October 13th, 2014
Counseling children/adolescents can look very different than counseling adults due to many aspects. Adults have their way of life set in a way that is hard to change as they get older, but kids are learning who they are and are more open to change. Children start their life depending on others as adults have learned how to live independently. Children and adolescents also cope with their hardships and do not realize that they need help as they have not learned who they can go to if they are having problems. Counseling children/adolescents need certain training and skills to reach a level of success that we are looking for in a session. The way of thinking for an adult and a child are different in so many ways. The adult brain in adults is fully developed and they are set in their ways that can be hard for a counselor to change. It is hard to transform an adult person when they have gone their whole dealing with issues in a way that may be harmful to themselves or others. Adults have gone their whole life learning who they can trust and who they cannot trust which makes it difficult for the counselor to gain that trust in an adult client. Children have an easier time trusting as it often takes just a few minutes to open up to a counselor. Changes in the brain structure and function occur during childhood and adolescence (Henderson & Thompson, 2010). Since their brain is still developing they have not learned their way of handling certain emotions as mentioned in Jean Piaget’s four stages of cognitive development. Counselors have to work in a different way when dealing with the thinking processes of adults versus children. Dependency changes to an independent frame of mind as a person gets older. Kids depend on their parents for the basic needs as stated in Maslow’s hierarchy of needs which are physiological needs, safety needs, love and belonging, self-esteem, and self-actualization. These...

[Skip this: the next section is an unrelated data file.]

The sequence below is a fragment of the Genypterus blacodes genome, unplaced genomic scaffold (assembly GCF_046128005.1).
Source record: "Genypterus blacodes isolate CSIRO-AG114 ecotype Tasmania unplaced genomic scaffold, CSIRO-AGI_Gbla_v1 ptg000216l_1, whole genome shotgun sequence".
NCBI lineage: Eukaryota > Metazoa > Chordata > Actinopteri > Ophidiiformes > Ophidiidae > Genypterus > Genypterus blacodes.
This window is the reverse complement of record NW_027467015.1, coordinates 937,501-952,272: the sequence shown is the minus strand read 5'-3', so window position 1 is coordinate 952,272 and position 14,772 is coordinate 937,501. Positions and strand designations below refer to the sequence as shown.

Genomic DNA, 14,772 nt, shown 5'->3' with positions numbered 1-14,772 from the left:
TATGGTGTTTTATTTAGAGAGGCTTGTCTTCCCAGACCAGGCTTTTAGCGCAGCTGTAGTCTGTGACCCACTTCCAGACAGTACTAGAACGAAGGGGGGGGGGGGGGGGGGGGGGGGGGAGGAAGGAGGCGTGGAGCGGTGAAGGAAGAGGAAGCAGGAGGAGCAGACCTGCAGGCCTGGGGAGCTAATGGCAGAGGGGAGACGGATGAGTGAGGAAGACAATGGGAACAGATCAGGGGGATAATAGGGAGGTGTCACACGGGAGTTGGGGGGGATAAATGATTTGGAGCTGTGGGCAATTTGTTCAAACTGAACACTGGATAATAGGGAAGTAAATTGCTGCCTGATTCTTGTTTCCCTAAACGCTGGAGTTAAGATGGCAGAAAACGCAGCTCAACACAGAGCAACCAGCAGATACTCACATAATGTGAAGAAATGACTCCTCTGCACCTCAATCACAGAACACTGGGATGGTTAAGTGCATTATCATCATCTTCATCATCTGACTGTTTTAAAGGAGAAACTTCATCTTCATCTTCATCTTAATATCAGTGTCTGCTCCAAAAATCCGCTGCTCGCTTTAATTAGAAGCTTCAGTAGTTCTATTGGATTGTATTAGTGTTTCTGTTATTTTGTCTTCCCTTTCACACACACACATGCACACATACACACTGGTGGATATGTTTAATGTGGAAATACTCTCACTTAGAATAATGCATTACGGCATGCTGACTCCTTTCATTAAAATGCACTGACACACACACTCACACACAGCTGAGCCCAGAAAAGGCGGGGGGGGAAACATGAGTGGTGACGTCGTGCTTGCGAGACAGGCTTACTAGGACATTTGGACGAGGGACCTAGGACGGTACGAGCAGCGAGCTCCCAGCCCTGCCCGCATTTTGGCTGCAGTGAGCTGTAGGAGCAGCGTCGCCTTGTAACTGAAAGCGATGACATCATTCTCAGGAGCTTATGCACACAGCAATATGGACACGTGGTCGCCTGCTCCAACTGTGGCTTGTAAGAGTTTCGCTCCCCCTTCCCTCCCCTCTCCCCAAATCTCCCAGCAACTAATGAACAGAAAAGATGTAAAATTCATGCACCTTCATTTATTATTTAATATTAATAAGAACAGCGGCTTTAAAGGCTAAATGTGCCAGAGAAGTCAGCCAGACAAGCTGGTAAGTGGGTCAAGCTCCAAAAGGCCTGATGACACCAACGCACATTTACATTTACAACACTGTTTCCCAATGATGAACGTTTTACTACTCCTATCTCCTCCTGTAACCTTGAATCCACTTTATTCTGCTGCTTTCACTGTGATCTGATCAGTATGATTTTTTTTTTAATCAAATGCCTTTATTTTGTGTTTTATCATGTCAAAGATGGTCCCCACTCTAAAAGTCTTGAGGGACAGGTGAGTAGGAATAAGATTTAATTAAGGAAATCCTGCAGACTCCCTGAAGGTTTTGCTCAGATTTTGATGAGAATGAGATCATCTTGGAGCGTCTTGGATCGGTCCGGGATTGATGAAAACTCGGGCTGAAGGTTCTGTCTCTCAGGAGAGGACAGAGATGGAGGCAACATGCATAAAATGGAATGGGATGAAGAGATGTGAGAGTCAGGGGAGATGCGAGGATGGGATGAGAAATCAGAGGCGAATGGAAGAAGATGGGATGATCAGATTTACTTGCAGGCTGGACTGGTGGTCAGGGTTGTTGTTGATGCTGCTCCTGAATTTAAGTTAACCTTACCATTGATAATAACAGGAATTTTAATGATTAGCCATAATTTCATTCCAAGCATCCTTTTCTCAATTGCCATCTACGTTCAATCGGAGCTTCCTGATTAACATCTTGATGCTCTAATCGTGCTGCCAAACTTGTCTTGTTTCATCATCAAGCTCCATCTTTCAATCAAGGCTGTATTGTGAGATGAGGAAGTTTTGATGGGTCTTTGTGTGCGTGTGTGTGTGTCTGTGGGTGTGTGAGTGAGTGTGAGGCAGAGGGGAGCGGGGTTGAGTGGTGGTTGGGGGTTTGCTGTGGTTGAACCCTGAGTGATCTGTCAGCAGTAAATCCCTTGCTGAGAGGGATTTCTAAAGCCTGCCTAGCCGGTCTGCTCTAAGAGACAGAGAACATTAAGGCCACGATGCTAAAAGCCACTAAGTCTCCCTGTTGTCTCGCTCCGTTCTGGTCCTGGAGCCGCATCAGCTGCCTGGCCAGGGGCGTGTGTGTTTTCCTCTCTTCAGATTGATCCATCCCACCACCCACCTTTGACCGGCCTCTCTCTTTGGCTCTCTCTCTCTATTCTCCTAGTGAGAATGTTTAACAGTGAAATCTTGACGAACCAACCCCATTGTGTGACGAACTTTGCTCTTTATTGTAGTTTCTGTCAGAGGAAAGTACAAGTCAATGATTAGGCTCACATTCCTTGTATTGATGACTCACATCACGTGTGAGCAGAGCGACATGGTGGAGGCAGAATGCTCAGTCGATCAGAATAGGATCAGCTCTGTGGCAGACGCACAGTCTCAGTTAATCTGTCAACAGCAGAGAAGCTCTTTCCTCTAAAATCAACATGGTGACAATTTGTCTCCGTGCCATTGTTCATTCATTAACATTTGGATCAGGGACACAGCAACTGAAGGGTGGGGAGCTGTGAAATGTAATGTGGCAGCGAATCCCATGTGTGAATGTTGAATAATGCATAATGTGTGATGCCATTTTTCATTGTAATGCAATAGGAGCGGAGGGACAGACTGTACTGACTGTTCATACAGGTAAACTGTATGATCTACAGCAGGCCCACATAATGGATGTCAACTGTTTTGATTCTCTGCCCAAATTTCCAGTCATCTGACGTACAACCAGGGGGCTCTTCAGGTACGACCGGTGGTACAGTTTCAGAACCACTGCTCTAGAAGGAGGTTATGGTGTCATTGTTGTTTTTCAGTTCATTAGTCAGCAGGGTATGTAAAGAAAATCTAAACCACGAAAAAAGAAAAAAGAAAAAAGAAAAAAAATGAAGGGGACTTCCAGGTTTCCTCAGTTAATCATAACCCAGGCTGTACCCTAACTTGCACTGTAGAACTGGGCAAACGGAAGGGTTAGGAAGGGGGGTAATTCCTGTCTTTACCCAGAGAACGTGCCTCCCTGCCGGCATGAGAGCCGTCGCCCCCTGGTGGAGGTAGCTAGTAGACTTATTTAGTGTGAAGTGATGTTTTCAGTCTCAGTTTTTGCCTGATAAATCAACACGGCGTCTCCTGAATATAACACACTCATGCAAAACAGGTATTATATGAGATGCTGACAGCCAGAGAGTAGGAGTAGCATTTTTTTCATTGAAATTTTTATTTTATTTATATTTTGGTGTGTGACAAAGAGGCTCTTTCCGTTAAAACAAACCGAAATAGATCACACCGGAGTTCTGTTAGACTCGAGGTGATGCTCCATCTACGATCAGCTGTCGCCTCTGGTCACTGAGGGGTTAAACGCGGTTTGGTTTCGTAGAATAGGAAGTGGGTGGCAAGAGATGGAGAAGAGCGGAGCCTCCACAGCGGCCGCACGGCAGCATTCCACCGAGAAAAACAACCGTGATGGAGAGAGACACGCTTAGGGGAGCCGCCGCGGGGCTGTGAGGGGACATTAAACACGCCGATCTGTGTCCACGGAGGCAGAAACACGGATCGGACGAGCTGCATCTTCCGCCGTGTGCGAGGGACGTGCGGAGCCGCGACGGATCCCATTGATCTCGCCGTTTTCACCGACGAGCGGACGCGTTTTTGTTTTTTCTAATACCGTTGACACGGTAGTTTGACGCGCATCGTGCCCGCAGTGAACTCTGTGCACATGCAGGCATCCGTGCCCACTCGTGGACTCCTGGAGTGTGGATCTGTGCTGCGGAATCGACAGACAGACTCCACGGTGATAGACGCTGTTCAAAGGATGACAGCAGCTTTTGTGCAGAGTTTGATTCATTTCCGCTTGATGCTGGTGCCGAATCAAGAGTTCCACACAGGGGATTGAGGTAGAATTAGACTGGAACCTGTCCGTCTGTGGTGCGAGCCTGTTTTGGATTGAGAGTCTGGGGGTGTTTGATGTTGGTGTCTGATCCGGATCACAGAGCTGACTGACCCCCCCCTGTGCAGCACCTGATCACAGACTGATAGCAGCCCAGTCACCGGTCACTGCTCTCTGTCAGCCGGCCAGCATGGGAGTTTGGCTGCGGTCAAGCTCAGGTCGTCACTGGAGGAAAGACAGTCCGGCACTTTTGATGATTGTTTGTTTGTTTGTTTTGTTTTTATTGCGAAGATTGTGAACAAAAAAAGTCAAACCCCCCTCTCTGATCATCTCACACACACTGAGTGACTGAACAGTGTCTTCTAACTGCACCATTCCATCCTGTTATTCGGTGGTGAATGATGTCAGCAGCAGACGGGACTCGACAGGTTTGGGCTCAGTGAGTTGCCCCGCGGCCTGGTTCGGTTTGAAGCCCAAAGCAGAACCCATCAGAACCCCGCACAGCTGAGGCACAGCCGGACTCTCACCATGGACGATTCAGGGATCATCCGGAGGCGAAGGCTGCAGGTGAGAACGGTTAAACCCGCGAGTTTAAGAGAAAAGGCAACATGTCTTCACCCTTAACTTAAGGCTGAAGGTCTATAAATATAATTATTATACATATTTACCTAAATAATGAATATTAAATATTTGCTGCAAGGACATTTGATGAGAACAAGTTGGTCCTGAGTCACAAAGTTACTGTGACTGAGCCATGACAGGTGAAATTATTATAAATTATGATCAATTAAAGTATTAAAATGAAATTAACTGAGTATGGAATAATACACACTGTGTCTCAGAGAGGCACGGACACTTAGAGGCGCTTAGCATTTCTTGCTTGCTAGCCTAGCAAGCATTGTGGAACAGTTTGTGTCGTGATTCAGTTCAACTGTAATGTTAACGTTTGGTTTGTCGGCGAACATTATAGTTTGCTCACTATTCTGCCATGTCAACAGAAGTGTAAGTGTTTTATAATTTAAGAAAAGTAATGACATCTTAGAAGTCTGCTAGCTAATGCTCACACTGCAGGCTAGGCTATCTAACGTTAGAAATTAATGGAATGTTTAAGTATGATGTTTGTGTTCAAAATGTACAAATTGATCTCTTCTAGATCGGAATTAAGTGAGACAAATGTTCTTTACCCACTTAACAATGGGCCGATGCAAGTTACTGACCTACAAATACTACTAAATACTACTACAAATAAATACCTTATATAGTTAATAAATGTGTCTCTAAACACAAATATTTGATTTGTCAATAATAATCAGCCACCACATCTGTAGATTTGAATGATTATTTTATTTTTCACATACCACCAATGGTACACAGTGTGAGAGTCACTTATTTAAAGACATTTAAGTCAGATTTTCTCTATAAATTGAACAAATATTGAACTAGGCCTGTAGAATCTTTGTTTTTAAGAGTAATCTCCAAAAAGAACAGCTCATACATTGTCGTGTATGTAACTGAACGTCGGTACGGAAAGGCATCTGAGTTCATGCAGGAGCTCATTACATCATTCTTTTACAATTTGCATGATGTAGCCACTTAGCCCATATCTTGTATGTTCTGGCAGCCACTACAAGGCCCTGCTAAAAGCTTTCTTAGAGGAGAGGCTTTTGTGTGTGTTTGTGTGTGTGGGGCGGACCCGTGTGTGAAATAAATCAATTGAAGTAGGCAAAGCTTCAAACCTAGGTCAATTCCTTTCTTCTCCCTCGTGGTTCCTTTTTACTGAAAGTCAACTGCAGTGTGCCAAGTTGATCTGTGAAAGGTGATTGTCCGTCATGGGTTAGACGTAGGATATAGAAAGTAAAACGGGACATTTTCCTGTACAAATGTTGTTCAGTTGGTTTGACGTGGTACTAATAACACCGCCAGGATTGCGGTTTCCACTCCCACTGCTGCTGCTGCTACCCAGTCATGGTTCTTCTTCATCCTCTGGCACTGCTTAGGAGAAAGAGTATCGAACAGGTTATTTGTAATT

References: Henderson, D.A., & Thompson, C.L. (2010). Counseling Children (8th Ed.). Pacific Grove, CA:
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